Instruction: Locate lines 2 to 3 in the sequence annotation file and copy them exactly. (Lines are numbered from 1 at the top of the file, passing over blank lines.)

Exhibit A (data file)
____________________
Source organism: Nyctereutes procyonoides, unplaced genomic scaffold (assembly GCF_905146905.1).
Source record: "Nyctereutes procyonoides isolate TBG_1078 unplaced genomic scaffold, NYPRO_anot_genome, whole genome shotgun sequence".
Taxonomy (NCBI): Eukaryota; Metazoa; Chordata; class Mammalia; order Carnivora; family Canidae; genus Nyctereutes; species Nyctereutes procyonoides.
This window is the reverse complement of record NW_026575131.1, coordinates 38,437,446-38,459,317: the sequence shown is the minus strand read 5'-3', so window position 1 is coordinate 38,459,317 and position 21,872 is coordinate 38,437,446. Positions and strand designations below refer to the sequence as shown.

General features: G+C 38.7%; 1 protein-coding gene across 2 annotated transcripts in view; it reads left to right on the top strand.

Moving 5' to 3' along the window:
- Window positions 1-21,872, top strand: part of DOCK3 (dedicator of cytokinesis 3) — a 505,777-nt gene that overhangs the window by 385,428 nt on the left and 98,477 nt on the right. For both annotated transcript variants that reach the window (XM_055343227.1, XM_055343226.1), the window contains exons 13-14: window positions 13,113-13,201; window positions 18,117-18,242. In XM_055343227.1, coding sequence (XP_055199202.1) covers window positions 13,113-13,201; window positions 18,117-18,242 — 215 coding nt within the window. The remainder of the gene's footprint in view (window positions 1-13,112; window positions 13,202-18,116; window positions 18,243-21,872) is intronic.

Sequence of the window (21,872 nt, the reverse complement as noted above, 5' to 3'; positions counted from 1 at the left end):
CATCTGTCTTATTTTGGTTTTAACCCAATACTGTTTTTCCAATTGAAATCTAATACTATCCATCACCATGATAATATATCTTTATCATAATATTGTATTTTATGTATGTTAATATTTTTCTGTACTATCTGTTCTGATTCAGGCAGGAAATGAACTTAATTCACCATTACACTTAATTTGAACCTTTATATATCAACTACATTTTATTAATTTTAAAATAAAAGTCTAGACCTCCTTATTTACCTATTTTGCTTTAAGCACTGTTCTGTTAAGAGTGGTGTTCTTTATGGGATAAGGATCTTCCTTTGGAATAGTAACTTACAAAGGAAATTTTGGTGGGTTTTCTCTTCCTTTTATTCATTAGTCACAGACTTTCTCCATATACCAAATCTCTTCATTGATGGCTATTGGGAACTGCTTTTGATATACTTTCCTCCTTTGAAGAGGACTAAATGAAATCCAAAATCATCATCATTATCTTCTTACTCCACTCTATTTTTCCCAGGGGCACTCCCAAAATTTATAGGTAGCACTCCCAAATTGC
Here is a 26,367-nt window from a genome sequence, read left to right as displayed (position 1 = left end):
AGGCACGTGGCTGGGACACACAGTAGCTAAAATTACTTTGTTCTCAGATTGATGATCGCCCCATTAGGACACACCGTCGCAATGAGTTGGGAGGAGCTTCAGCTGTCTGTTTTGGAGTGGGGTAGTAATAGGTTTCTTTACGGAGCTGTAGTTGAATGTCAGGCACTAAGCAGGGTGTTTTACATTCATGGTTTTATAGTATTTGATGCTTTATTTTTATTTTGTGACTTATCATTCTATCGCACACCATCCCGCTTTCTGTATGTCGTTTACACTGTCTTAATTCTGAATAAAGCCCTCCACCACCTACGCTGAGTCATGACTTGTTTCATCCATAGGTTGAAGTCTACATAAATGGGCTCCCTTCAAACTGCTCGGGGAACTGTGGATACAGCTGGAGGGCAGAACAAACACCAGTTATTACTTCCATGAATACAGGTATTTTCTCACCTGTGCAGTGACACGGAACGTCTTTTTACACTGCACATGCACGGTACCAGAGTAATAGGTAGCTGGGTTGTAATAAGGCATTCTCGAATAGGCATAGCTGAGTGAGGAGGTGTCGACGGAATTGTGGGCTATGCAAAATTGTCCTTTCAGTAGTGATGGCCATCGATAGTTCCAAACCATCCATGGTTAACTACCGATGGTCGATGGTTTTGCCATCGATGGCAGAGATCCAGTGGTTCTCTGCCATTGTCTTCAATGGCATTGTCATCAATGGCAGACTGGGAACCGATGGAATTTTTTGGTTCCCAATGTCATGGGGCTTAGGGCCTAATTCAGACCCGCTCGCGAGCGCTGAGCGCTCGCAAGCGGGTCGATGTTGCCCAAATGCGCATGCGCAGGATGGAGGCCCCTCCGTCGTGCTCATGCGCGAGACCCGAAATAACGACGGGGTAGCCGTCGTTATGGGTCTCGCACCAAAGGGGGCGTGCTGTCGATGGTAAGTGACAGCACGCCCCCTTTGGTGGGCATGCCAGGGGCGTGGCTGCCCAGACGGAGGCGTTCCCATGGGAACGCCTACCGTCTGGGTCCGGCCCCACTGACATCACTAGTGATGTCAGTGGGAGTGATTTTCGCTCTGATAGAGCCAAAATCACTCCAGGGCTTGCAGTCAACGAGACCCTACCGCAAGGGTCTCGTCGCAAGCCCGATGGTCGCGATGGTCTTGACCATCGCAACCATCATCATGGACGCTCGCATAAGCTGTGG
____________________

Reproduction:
Source record: "Nyctereutes procyonoides isolate TBG_1078 unplaced genomic scaffold, NYPRO_anot_genome, whole genome shotgun sequence".
Taxonomy (NCBI): Eukaryota; Metazoa; Chordata; class Mammalia; order Carnivora; family Canidae; genus Nyctereutes; species Nyctereutes procyonoides.